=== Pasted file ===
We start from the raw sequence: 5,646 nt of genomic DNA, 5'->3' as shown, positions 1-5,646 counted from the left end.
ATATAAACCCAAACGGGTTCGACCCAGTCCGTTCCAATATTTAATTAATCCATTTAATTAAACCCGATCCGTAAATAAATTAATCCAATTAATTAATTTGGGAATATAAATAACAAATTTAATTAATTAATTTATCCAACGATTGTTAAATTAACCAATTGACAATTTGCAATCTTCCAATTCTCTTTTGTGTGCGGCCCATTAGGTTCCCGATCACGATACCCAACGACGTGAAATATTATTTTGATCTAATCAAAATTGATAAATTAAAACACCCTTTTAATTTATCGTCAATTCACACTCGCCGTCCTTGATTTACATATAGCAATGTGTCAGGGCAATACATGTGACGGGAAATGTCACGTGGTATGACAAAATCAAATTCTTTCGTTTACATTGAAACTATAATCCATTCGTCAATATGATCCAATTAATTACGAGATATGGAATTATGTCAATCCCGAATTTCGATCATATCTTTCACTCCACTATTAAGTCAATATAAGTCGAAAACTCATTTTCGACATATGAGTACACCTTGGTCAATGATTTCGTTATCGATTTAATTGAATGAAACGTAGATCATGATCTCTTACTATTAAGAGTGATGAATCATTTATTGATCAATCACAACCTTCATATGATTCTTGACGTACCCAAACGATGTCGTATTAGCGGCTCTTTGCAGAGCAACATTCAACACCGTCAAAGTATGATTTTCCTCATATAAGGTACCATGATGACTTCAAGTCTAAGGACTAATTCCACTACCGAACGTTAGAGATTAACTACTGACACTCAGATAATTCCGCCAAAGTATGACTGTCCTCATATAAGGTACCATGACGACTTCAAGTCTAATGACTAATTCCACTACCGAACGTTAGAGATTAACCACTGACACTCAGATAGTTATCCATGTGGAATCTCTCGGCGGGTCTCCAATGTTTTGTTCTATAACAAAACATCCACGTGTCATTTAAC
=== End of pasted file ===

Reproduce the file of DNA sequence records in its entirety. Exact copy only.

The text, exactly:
We start from the raw sequence: 5,646 nt of genomic DNA, 5'->3' as shown, positions 1-5,646 counted from the left end.
ATATAAACCCAAACGGGTTCGACCCAGTCCGTTCCAATATTTAATTAATCCATTTAATTAAACCCGATCCGTAAATAAATTAATCCAATTAATTAATTTGGGAATATAAATAACAAATTTAATTAATTAATTTATCCAACGATTGTTAAATTAACCAATTGACAATTTGCAATCTTCCAATTCTCTTTTGTGTGCGGCCCATTAGGTTCCCGATCACGATACCCAACGACGTGAAATATTATTTTGATCTAATCAAAATTGATAAATTAAAACACCCTTTTAATTTATCGTCAATTCACACTCGCCGTCCTTGATTTACATATAGCAATGTGTCAGGGCAATACATGTGACGGGAAATGTCACGTGGTATGACAAAATCAAATTCTTTCGTTTACATTGAAACTATAATCCATTCGTCAATATGATCCAATTAATTACGAGATATGGAATTATGTCAATCCCGAATTTCGATCATATCTTTCACTCCACTATTAAGTCAATATAAGTCGAAAACTCATTTTCGACATATGAGTACACCTTGGTCAATGATTTCGTTATCGATTTAATTGAATGAAACGTAGATCATGATCTCTTACTATTAAGAGTGATGAATCATTTATTGATCAATCACAACCTTCATATGATTCTTGACGTACCCAAACGATGTCGTATTAGCGGCTCTTTGCAGAGCAACATTCAACACCGTCAAAGTATGATTTTCCTCATATAAGGTACCATGATGACTTCAAGTCTAAGGACTAATTCCACTACCGAACGTTAGAGATTAACTACTGACACTCAGATAATTCCGCCAAAGTATGACTGTCCTCATATAAGGTACCATGACGACTTCAAGTCTAATGACTAATTCCACTACCGAACGTTAGAGATTAACCACTGACACTCAGATAGTTATCCATGTGGAATCTCTCGGCGGGTCTCCAATGTTTTGTTCTATAACAAAACATCCACGTGTCATTTAAC